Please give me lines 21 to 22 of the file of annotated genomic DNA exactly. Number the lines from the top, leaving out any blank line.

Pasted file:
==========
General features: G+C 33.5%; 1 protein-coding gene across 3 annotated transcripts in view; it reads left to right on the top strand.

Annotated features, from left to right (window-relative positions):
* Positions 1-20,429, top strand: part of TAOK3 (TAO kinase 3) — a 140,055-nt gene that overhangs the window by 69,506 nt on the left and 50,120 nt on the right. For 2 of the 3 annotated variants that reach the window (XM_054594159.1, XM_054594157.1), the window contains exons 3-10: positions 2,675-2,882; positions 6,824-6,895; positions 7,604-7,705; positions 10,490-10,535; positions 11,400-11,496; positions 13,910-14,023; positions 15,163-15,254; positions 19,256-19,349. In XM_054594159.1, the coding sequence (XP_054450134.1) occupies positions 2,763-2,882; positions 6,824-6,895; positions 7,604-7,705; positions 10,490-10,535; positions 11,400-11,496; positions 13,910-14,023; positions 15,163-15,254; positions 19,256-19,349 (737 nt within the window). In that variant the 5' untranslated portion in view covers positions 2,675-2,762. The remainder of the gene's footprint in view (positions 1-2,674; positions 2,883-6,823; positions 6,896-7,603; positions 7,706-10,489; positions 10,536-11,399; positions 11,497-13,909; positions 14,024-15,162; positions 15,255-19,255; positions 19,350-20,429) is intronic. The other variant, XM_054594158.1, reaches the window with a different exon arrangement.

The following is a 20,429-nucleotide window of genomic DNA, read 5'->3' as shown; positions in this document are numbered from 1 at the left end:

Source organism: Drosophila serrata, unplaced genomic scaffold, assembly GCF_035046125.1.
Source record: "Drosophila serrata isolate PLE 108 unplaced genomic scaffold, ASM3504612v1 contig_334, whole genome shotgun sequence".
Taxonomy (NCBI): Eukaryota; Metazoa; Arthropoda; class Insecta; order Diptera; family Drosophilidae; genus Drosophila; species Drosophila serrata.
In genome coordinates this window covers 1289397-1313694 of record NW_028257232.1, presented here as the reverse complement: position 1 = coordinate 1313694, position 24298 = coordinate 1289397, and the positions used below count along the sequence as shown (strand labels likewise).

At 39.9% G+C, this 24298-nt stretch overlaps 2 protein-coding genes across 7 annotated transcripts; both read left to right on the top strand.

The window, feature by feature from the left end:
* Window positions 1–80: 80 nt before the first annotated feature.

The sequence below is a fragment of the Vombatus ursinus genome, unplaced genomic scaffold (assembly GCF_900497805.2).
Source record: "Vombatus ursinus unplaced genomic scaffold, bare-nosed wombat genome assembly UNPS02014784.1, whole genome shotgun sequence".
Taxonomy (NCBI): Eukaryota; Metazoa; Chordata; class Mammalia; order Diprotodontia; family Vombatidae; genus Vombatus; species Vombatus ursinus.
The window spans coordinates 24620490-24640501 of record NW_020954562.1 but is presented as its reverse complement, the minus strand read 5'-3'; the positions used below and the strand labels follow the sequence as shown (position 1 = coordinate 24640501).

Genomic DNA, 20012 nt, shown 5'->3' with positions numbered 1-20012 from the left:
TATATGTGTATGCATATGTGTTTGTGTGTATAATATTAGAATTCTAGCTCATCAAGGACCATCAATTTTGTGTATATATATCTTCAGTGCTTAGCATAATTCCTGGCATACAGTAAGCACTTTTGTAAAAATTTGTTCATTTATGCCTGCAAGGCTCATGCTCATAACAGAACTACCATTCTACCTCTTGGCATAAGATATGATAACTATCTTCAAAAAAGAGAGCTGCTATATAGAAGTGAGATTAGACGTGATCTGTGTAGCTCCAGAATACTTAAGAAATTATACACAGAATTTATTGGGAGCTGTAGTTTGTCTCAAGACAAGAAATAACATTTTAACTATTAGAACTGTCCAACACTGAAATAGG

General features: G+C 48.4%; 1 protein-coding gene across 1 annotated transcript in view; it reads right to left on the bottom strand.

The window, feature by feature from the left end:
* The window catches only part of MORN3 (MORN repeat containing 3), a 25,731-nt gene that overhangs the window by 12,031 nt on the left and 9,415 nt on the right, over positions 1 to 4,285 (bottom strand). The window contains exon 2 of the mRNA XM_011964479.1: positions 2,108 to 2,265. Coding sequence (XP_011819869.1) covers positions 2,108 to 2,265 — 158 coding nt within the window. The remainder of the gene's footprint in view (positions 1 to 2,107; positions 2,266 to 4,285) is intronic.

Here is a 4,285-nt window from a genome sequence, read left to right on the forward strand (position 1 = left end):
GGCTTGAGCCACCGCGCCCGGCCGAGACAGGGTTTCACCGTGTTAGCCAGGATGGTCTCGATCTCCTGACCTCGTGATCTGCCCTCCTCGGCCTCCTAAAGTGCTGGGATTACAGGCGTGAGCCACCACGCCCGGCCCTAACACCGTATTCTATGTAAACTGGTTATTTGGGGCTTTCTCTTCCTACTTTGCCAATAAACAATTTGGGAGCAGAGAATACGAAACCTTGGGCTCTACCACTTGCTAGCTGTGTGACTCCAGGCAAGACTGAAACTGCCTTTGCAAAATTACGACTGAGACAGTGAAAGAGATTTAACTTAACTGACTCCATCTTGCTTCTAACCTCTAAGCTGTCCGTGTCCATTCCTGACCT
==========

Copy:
Here is a 4,285-nt window from a genome sequence, read left to right on the forward strand (position 1 = left end):
GGCTTGAGCCACCGCGCCCGGCCGAGACAGGGTTTCACCGTGTTAGCCAGGATGGTCTCGATCTCCTGACCTCGTGATCTGCCCTCCTCGGCCTCCTAAAGTGCTGGGATTACAGGCGTGAGCCACCACGCCCGGCCCTAACACCGTATTCTATGTAAACTGGTTATTTGGGGCTTTCTCTTCCTACTTTGCCAATAAACAATTTGGGAGCAGAGAATACGAAACCTTGGGCTCTACCACTTGCTAGCTGTGTGACTCCAGGCAAGACTGAAACTGCCTTTGCAAAATTACGACTGAGACAGTGAAAGAGATTTAACTTAACTGACTCCATCTTGCTTCTAACCTCTAAGCTGTCCGTGTCCATTCCTGACCT